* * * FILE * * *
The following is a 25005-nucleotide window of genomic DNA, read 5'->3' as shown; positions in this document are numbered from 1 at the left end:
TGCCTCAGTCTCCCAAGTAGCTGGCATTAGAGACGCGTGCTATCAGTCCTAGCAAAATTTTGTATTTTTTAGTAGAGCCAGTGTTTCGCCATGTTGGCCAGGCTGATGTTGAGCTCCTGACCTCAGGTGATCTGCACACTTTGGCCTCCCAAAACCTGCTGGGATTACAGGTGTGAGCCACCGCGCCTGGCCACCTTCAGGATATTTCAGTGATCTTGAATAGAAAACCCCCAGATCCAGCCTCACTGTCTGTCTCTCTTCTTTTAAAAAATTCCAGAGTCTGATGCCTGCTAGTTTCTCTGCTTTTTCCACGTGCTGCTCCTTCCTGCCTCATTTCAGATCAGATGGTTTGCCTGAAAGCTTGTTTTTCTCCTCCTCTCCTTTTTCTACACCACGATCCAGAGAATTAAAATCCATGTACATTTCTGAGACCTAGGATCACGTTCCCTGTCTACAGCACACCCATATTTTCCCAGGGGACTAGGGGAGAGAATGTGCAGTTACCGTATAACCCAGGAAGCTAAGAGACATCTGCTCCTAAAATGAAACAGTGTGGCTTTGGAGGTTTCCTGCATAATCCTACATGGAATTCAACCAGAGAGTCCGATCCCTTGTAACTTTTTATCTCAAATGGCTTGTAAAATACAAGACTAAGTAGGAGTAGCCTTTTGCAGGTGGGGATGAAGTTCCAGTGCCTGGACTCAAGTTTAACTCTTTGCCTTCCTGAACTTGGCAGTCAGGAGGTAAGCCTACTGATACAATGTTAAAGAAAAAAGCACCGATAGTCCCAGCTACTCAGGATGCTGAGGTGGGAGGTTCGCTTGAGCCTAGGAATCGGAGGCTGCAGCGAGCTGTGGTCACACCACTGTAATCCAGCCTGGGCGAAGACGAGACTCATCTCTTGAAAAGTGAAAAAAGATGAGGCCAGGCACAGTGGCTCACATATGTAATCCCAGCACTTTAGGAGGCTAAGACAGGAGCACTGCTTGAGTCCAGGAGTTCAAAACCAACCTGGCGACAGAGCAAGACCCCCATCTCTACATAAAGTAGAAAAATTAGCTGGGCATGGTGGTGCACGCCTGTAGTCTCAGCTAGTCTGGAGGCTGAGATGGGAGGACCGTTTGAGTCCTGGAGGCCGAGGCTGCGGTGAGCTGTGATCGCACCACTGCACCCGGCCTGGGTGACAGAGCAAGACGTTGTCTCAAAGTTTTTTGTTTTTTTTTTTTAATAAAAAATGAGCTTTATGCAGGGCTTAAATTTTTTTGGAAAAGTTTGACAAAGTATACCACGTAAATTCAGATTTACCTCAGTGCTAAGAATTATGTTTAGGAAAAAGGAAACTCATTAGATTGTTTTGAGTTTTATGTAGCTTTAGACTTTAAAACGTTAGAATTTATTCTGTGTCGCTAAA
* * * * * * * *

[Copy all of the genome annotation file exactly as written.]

The following is a 25005-nucleotide window of genomic DNA, read 5'->3' as shown; positions in this document are numbered from 1 at the left end:
TGCCTCAGTCTCCCAAGTAGCTGGCATTAGAGACGCGTGCTATCAGTCCTAGCAAAATTTTGTATTTTTTAGTAGAGCCAGTGTTTCGCCATGTTGGCCAGGCTGATGTTGAGCTCCTGACCTCAGGTGATCTGCACACTTTGGCCTCCCAAAACCTGCTGGGATTACAGGTGTGAGCCACCGCGCCTGGCCACCTTCAGGATATTTCAGTGATCTTGAATAGAAAACCCCCAGATCCAGCCTCACTGTCTGTCTCTCTTCTTTTAAAAAATTCCAGAGTCTGATGCCTGCTAGTTTCTCTGCTTTTTCCACGTGCTGCTCCTTCCTGCCTCATTTCAGATCAGATGGTTTGCCTGAAAGCTTGTTTTTCTCCTCCTCTCCTTTTTCTACACCACGATCCAGAGAATTAAAATCCATGTACATTTCTGAGACCTAGGATCACGTTCCCTGTCTACAGCACACCCATATTTTCCCAGGGGACTAGGGGAGAGAATGTGCAGTTACCGTATAACCCAGGAAGCTAAGAGACATCTGCTCCTAAAATGAAACAGTGTGGCTTTGGAGGTTTCCTGCATAATCCTACATGGAATTCAACCAGAGAGTCCGATCCCTTGTAACTTTTTATCTCAAATGGCTTGTAAAATACAAGACTAAGTAGGAGTAGCCTTTTGCAGGTGGGGATGAAGTTCCAGTGCCTGGACTCAAGTTTAACTCTTTGCCTTCCTGAACTTGGCAGTCAGGAGGTAAGCCTACTGATACAATGTTAAAGAAAAAAGCACCGATAGTCCCAGCTACTCAGGATGCTGAGGTGGGAGGTTCGCTTGAGCCTAGGAATCGGAGGCTGCAGCGAGCTGTGGTCACACCACTGTAATCCAGCCTGGGCGAAGACGAGACTCATCTCTTGAAAAGTGAAAAAAGATGAGGCCAGGCACAGTGGCTCACATATGTAATCCCAGCACTTTAGGAGGCTAAGACAGGAGCACTGCTTGAGTCCAGGAGTTCAAAACCAACCTGGCGACAGAGCAAGACCCCCATCTCTACATAAAGTAGAAAAATTAGCTGGGCATGGTGGTGCACGCCTGTAGTCTCAGCTAGTCTGGAGGCTGAGATGGGAGGACCGTTTGAGTCCTGGAGGCCGAGGCTGCGGTGAGCTGTGATCGCACCACTGCACCCGGCCTGGGTGACAGAGCAAGACGTTGTCTCAAAGTTTTTTGTTTTTTTTTTTTAATAAAAAATGAGCTTTATGCAGGGCTTAAATTTTTTTGGAAAAGTTTGACAAAGTATACCACGTAAATTCAGATTTACCTCAGTGCTAAGAATTATGTTTAGGAAAAAGGAAACTCATTAGATTGTTTTGAGTTTTATGTAGCTTTAGACTTTAAAACGTTAGAATTTATTCTGTGTCGCTAAA